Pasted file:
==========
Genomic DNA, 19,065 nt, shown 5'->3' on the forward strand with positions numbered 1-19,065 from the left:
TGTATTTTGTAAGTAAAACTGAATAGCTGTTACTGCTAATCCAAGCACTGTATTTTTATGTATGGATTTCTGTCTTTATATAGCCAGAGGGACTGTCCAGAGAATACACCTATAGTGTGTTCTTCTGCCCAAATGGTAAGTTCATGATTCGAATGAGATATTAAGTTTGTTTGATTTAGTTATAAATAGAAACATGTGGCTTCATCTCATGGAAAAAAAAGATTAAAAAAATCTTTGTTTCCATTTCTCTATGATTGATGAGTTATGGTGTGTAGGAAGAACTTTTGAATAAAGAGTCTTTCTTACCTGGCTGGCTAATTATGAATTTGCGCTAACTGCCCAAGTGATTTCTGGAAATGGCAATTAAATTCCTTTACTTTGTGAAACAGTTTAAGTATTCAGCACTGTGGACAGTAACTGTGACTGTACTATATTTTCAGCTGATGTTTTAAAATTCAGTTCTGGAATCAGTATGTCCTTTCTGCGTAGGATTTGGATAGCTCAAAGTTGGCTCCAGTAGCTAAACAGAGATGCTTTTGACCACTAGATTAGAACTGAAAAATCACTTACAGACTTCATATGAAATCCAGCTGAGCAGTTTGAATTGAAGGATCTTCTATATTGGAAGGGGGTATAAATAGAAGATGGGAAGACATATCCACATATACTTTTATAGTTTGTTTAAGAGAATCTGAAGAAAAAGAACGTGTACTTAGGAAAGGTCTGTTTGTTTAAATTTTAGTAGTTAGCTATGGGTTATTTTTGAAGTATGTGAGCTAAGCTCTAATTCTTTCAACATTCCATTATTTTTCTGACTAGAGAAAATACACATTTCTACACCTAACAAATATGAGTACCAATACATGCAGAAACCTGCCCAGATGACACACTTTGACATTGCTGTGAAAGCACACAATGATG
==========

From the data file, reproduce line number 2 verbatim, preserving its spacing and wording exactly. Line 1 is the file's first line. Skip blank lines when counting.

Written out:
TGTATTTTGTAAGTAAAACTGAATAGCTGTTACTGCTAATCCAAGCACTGTATTTTTATGTATGGATTTCTGTCTTTATATAGCCAGAGGGACTGTCCAGAGAATACACCTATAGTGTGTTCTTCTGCCCAAATGGTAAGTTCATGATTCGAATGAGATATTAAGTTTGTTTGATTTAGTTATAAATAGAAACATGTGGCTTCATCTCATGGAAAAAAAAGATTAAAAAAATCTTTGTTTCCATTTCTCTATGATTGATGAGTTATGGTGTGTAGGAAGAACTTTTGAATAAAGAGTCTTTCTTACCTGGCTGGCTAATTATGAATTTGCGCTAACTGCCCAAGTGATTTCTGGAAATGGCAATTAAATTCCTTTACTTTGTGAAACAGTTTAAGTATTCAGCACTGTGGACAGTAACTGTGACTGTACTATATTTTCAGCTGATGTTTTAAAATTCAGTTCTGGAATCAGTATGTCCTTTCTGCGTAGGATTTGGATAGCTCAAAGTTGGCTCCAGTAGCTAAACAGAGATGCTTTTGACCACTAGATTAGAACTGAAAAATCACTTACAGACTTCATATGAAATCCAGCTGAGCAGTTTGAATTGAAGGATCTTCTATATTGGAAGGGGGTATAAATAGAAGATGGGAAGACATATCCACATATACTTTTATAGTTTGTTTAAGAGAATCTGAAGAAAAAGAACGTGTACTTAGGAAAGGTCTGTTTGTTTAAATTTTAGTAGTTAGCTATGGGTTATTTTTGAAGTATGTGAGCTAAGCTCTAATTCTTTCAACATTCCATTATTTTTCTGACTAGAGAAAATACACATTTCTACACCTAACAAATATGAGTACCAATACATGCAGAAACCTGCCCAGATGACACACTTTGACATTGCTGTGAAAGCACACAATGATG